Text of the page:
The art of sampling music has fascinated me for a very long time. It makes music feel like an art form that builds upon its own history, and samples help to track the evolution of the art form in more concrete terms, so to speak. I remember first hearing the word when I began learning how to use FL Studio to make music, and downloaded a ton of these freely available sample packs and sounds to listen to the kind of nuances in sound that helped produce a song. Eventually, I learned how to use tools within that software that helped me create my own samples. One of the nicest things I remember doing was taking a sample from Myon & Shane 54’s Summer of Love remix of Lana Del Rey’s “Young and Beautiful” and saving it for repurposing in one of the piano tracks I recorded. But those are tales for another day.
Music samples split people into camps quite frequently: one camp who believe that sampling should not be permitted because it takes away originality and discredits effort very frequently, because the creator of the original sample never gets due credit for inspiring another song. The flipside to this is the argument that sampling should be permitted, because once music is out there, it belongs to the creative commons.
Mark Ronson has an excellent TED talk on this that I’d urge you check out. Quite frequently, most songs that you end up enjoying on the radio on most days, or that become chart-toppers, contain samples or pieces of inspiration from prior music.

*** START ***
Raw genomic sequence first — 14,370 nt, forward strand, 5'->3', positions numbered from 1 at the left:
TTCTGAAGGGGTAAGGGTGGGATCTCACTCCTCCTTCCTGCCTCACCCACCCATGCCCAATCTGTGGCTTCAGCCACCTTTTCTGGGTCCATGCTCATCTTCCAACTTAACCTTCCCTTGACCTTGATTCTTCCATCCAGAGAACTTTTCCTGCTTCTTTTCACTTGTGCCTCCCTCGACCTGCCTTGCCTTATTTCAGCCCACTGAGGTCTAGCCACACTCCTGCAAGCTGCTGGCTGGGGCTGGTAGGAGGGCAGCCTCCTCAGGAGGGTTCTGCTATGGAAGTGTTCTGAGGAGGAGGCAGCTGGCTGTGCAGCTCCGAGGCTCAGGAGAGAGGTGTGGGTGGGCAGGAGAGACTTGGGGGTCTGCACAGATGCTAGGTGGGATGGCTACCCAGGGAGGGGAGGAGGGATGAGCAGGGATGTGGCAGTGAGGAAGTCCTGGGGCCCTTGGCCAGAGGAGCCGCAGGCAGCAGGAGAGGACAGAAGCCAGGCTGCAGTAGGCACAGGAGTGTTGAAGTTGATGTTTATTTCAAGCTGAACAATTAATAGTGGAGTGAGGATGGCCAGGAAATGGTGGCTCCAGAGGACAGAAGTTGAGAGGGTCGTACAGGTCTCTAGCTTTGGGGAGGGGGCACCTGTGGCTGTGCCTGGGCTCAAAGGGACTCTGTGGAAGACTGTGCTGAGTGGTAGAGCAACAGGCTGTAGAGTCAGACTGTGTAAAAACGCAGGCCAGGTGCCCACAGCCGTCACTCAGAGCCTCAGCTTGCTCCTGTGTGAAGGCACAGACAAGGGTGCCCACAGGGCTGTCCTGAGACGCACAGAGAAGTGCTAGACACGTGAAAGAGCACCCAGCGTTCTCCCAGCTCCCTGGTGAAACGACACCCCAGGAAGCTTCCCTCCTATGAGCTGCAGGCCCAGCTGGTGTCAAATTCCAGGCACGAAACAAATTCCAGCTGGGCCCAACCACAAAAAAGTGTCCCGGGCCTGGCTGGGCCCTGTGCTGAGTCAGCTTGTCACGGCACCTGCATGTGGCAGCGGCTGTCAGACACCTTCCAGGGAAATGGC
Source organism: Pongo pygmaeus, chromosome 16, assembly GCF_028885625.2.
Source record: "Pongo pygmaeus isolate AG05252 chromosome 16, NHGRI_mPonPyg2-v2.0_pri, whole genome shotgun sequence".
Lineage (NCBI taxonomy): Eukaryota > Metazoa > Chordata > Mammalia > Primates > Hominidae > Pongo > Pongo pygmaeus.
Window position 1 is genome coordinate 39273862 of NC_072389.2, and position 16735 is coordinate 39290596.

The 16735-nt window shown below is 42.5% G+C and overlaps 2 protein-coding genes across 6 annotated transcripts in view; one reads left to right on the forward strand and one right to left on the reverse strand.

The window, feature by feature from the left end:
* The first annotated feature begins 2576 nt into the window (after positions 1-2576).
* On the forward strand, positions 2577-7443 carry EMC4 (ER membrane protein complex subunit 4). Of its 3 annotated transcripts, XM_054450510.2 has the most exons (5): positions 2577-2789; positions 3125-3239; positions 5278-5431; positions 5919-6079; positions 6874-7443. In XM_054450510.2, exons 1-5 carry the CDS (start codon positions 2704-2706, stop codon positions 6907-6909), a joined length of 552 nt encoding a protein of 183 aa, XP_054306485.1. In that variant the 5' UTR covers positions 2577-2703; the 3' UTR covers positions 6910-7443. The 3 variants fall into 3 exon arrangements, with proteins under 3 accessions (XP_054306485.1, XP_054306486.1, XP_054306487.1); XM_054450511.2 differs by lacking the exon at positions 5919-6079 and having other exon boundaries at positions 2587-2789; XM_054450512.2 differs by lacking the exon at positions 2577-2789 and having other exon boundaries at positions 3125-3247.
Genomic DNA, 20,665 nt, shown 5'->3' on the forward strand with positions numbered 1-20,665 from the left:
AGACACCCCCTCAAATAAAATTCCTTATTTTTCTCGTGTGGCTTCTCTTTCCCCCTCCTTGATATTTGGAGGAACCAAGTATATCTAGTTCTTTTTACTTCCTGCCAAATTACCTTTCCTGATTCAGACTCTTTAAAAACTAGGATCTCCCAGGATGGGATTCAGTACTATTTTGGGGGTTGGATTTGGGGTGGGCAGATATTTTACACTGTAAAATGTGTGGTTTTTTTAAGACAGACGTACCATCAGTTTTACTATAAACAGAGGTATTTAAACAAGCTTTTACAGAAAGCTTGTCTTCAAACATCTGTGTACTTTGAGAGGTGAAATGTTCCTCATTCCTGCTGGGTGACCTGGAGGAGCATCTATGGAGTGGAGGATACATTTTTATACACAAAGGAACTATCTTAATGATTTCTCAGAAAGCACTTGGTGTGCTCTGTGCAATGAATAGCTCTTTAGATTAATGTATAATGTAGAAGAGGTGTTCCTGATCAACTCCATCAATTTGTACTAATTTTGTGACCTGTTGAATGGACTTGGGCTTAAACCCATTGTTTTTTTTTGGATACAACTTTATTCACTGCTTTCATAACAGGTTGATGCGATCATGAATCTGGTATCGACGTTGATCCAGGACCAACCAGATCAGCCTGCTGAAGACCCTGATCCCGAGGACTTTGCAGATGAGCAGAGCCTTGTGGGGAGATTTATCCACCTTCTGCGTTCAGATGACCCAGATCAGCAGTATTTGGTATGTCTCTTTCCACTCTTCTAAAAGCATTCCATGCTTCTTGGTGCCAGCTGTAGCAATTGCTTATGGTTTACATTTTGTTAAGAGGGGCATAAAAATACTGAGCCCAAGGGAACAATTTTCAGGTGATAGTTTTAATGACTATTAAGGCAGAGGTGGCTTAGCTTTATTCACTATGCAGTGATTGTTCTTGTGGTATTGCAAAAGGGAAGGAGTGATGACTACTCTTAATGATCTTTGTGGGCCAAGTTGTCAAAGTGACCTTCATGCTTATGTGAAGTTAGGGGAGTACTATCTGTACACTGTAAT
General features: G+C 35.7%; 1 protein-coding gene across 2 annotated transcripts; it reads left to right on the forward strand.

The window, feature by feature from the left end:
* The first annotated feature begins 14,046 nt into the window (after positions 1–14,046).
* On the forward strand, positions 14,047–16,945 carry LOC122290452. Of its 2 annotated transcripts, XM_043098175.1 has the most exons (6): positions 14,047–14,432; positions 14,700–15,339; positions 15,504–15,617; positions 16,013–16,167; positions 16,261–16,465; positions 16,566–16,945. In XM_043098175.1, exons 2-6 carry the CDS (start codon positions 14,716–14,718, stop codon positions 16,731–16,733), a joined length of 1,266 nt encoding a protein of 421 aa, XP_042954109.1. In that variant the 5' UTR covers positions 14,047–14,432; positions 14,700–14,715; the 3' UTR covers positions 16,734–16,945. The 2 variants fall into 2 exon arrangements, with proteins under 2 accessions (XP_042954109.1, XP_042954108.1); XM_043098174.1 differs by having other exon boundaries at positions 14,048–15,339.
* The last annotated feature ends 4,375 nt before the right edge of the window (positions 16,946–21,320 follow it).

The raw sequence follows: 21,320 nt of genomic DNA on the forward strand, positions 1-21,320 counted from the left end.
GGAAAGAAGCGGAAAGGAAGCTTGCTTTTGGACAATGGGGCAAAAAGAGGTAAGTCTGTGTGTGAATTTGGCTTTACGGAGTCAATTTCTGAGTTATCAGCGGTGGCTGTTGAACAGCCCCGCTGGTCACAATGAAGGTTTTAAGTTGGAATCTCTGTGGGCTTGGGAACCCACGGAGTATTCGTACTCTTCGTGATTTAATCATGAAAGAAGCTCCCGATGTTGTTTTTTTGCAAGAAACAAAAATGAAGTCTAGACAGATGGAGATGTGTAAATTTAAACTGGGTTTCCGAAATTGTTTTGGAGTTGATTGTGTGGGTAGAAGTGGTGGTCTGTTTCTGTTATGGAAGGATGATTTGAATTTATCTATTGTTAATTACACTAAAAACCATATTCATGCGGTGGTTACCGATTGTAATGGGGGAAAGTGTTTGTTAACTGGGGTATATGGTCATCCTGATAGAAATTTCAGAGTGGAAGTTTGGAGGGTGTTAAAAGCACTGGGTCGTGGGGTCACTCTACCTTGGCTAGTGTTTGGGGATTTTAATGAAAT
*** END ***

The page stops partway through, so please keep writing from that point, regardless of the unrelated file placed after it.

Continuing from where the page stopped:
I was listening to the Vampire Weekend album, Father of the Bride on repeat yesterday. It’s an album that I took to quite quickly and absolutely fell in love with. There’s this song on the album called “Hold You Now”, which I adore – because it introduced me to Haim, but also because it begins the narrative arc of the entire album. In a lot of ways, Father of the Bride, as an album, reminds me of Green Day’s 21st Century Breakdown. However, I digress.
That song, “Hold You Now”, contains this crazy sequence that sounds like gospel choir music in the middle. I wanted to figure out what that sequence was, and found out it was indeed a sample of gospel music called God Yu Tekkem Laef Blong Mi. That confused me: I couldn’t recognize the words, although I was quite certain I knew their meaning. Turns out this is a language called Pidgin English. What made things even crazier is that this sample they used is a Hans Zimmer sample.
I’m on the side that samples should enable creative growth. It’s weird if a sample is used to make a note-for-note version of another song. Sometimes, however, the result can be beautiful, as it was here.